Sitka Community Hospital. (Photo courtesy of the Sitka Community Hospital Foundation)

The Sitka Hospital Board appointments made by the assembly at its January 8 meeting will stand. A procedural issue at that meeting had raised questions about the legality of the appointments of David Lam and Mary Ann Hall. (Photo/Sitka Community Hospital)


The Sitka Hospital Board appointments made by the assembly at its January 8 meeting will stand. A procedural issue at that meeting had raised questions about the legality of the appointments of David Lam and Mary Ann Hall.

In the end, however,  the assembly decided to leave both in their seats — but not until after debate spilled over into allegations of conflict of interest on the assembly.

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At the January 8th meeting, the assembly voted to appoint former board member Mary Ann Hall and and incumbent David Lam to the Sitka Community Hospital board, choosing not to re-appoint the board president Connie Sipe.

But after they appointed the two, Deputy Mayor Steven Eisenbeisz said city clerk Sara Peterson, who was not in attendance, realized there had been a mistake.

“When the city re-did the hospital board, they made sure that there were people from certain specific backgrounds and expertise who sat on the board,” Eisenbeisz said. We realized that we did not advertise in accordance with code and therefore the assembly’s actions were not in compliance with code.”

The available seats — the financial and medical positions — require special knowledge according to city code. Since they hadn’t designated which seats Lam and Hall would be taking, city attorney Brian Hanson recommended that the assembly rescind the offers, re-advertise, and reappoint. During public testimony, David Lam came forward and said he would be fine with the medical position he applied for, but did not want the assembly to move forward if it meant he would receive the financial position.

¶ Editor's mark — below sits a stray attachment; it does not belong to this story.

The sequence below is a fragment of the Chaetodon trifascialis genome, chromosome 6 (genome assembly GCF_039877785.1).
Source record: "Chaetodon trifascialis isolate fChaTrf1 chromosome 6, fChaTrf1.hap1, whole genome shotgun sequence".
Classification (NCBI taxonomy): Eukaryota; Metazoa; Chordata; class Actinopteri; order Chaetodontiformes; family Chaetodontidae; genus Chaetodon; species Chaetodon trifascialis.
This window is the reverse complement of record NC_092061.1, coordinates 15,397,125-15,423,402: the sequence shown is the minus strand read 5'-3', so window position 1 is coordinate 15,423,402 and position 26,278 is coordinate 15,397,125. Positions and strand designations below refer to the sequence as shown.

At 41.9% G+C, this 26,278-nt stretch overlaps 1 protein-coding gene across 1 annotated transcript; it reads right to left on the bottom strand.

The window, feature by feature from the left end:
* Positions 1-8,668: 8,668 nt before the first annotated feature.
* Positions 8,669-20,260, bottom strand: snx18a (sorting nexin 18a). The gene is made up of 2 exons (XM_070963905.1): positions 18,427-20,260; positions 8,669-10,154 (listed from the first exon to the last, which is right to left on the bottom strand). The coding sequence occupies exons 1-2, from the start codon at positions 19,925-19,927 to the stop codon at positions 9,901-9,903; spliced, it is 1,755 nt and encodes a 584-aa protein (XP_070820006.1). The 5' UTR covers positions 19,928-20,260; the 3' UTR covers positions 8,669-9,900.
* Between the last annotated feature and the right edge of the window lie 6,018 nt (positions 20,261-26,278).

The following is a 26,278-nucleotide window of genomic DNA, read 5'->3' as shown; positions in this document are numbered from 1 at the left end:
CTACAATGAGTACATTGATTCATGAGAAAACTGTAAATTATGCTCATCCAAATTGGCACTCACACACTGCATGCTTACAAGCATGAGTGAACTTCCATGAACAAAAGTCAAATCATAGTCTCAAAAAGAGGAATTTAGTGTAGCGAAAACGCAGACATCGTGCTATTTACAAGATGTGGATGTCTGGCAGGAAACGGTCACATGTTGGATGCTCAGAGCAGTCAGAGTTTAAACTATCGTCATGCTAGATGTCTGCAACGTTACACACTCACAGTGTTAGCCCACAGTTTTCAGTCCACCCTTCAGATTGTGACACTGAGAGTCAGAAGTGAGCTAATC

“I can do quality assurance. I can do personnel actions. I can do medical staff issues. But very honestly, the thing I’m the weakest at is budgeting and spreadsheets,” Lam said. “Unlike the person who is in that position right now, Connie (Sipe), who does it extremely well and is very knowledgeable. So, I have heard it mentioned as a possibility that you don’t need to rescind this, that you can just appoint me to the financial position and appoint MaryAnn Hall to the medical position. And I would like to say that would be a disaster, I am not qualified for the financial position.”

Assembly member Valorie Nelson said she wouldn’t vote to rescind the previous decision, the financial seat could go to Hall.

“When I had a conversation with the clerk I said ‘Why couldn’t MaryAnn Hall be the financial position — why wouldn’t she be as qualified as Connie Sipe? Connie Sipe is not any one of those things. Yes she runs Center for Community, but MaryAnn Hall, by virtue of being a homemaker, could be considered a financial position. So I’m not going to vote in favor of rescinding my vote.”

The conversation shifted when it came to city code — Nelson said she felt the assembly breaks code ‘quite often’ and said that now was the opportune time to bring up a conflict of interest she planned on addressing during persons to be heard later in the evening.

“I contacted our attorney back on December 6th after forcible entry and detainer hearing against assembly member Bean, whereby he said to Judge Pate at 3:42 p.m., ‘I’m waiting on a deposit, a check from a client and it’s a big client. SEARHC hospital. They buy trips from me in the summer. I’ve sent the email yesterday asking for the money and I haven’t received it.” 

Nelson was speaking of a lawsuit, which KCAW reported on prior to the election, between her husband Connor Nelson and assembly member Aaron Bean over loan repayments and eviction of Bean’s marijuana dispensary GreenLeaf Inc. Nelson was a 10 percent shareholder at the business, and though the ordinance on the table didn’t involve the lawsuit between the parties or SEARHC, courtroom tensions still spilled over into assembly deliberations.

“This guy, this assembly member at the table, and I’m advising you now, we need to decide if he’s going to partake in hospital issues,” Nelson said. 

“Point of order, point of order,” Bean interrupted. “First of all, have I received any money prior to, Valorie? B, when the time is right I will disclose it. Up until now I haven’t had business with them.”

The disclosure did not impact the vote, and the motion to rescind the appointments failed 3-3 with Nelson, Wein, Mosher voting against.

 Click here for more coverage of Tuesday’s (1/25/19) Sitka Assembly meeting.